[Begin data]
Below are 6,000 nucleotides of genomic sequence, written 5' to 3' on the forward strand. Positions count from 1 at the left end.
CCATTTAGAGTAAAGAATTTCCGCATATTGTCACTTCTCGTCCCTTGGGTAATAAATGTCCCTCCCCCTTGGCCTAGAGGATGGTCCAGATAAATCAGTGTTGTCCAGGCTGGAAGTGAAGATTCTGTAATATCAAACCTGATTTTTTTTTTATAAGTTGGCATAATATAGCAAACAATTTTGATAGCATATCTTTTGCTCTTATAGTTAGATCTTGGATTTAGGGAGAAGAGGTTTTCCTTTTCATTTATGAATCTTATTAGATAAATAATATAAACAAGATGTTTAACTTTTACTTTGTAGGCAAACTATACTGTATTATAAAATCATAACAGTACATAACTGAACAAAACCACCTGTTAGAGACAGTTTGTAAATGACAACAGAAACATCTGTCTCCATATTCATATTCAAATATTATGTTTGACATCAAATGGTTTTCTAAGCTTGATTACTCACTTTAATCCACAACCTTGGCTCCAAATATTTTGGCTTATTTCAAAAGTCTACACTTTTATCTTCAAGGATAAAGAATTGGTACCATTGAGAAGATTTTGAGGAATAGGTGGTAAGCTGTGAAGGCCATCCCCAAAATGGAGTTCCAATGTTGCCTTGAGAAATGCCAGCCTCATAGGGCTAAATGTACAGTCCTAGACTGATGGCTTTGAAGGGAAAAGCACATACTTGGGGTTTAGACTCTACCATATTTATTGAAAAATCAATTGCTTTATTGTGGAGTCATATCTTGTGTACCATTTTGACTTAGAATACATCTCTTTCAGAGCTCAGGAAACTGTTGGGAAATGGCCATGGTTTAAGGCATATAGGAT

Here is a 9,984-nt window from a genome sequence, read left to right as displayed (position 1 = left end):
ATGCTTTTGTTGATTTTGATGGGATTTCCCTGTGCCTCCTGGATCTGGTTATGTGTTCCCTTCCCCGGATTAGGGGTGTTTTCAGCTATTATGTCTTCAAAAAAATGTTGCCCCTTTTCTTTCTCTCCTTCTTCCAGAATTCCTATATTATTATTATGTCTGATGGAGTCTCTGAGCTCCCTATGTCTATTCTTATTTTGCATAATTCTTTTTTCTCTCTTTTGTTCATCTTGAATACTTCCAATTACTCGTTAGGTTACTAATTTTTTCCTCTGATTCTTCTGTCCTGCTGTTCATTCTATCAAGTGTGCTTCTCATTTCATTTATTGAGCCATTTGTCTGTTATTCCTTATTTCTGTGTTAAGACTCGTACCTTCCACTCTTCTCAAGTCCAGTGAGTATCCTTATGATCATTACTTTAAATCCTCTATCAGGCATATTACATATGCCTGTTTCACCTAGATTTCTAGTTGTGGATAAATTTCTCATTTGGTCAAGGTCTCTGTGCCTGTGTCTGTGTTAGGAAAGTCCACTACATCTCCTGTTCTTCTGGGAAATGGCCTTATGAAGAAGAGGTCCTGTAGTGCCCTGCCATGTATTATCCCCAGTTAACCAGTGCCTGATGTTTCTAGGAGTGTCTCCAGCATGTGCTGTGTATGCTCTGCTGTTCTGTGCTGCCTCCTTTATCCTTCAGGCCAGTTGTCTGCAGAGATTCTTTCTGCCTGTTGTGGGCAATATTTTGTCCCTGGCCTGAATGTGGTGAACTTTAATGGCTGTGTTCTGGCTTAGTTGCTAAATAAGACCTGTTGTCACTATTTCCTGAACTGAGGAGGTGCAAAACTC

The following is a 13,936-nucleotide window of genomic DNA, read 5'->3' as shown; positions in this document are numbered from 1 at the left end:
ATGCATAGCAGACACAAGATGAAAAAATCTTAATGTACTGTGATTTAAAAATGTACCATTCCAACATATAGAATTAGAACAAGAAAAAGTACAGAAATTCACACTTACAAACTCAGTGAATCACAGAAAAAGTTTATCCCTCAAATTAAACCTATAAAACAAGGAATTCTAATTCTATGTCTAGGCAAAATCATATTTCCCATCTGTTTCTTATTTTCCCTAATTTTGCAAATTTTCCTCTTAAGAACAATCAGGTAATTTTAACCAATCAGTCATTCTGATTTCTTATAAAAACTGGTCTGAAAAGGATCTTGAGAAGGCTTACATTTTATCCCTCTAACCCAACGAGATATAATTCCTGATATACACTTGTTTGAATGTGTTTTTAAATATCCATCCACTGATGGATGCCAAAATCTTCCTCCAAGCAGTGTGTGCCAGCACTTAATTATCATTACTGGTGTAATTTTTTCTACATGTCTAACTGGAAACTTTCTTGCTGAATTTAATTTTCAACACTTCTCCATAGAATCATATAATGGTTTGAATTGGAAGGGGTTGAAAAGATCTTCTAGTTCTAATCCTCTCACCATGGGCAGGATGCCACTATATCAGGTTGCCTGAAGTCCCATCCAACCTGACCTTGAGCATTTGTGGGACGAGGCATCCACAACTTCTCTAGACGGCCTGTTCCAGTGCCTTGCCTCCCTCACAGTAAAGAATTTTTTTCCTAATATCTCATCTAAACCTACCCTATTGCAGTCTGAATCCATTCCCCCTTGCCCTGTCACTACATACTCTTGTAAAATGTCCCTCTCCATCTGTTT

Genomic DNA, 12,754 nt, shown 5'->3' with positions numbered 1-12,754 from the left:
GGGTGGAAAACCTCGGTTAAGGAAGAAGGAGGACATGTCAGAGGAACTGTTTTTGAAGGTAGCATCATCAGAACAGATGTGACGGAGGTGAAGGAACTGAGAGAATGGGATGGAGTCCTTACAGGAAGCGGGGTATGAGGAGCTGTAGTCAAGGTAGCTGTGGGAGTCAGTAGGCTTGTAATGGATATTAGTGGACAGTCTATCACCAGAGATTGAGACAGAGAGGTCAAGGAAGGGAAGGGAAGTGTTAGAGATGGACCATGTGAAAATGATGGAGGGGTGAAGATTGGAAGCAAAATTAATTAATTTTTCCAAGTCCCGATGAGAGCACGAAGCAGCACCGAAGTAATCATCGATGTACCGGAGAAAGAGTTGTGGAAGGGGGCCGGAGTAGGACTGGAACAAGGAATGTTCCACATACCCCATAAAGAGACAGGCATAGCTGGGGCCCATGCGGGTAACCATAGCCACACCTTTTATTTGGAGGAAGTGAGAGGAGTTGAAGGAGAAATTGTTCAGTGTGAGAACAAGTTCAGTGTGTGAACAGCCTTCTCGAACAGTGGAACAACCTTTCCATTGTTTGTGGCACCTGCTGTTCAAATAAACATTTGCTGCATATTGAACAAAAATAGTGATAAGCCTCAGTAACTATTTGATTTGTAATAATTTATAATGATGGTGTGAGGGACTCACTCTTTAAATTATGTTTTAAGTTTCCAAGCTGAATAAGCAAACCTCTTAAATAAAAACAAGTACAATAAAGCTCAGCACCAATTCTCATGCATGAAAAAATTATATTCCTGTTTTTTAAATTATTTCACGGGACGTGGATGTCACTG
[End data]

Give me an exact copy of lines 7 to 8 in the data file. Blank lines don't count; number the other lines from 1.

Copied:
Genomic DNA, 12,754 nt, shown 5'->3' with positions numbered 1-12,754 from the left:
GGGTGGAAAACCTCGGTTAAGGAAGAAGGAGGACATGTCAGAGGAACTGTTTTTGAAGGTAGCATCATCAGAACAGATGTGACGGAGGTGAAGGAACTGAGAGAATGGGATGGAGTCCTTACAGGAAGCGGGGTATGAGGAGCTGTAGTCAAGGTAGCTGTGGGAGTCAGTAGGCTTGTAATGGATATTAGTGGACAGTCTATCACCAGAGATTGAGACAGAGAGGTCAAGGAAGGGAAGGGAAGTGTTAGAGATGGACCATGTGAAAATGATGGAGGGGTGAAGATTGGAAGCAAAATTAATTAATTTTTCCAAGTCCCGATGAGAGCACGAAGCAGCACCGAAGTAATCATCGATGTACCGGAGAAAGAGTTGTGGAAGGGGGCCGGAGTAGGACTGGAACAAGGAATGTTCCACATACCCCATAAAGAGACAGGCATAGCTGGGGCCCATGCGGGTAACCATAGCCACACCTTTTATTTGGAGGAAGTGAGAGGAGTTGAAGGAGAAATTGTTCAGTGTGAGAACAAGTTCAGTGTGTGAACAGCCTTCTCGAACAGTGGAACAACCTTTCCATTGTTTGTGGCACCTGCTGTTCAAATAAACATTTGCTGCATATTGAACAAAAATAGTGATAAGCCTCAGTAACTATTTGATTTGTAATAATTTATAATGATGGTGTGAGGGACTCACTCTTTAAATTATGTTTTAAGTTTCCAAGCTGAATAAGCAAACCTCTTAAATAAAAACAAGTACAATAAAGCTCAGCACCAATTCTCATGCATGAAAAAATTATATTCCTGTTTTTTAAATTATTTCACGGGACGTGGATGTCACTG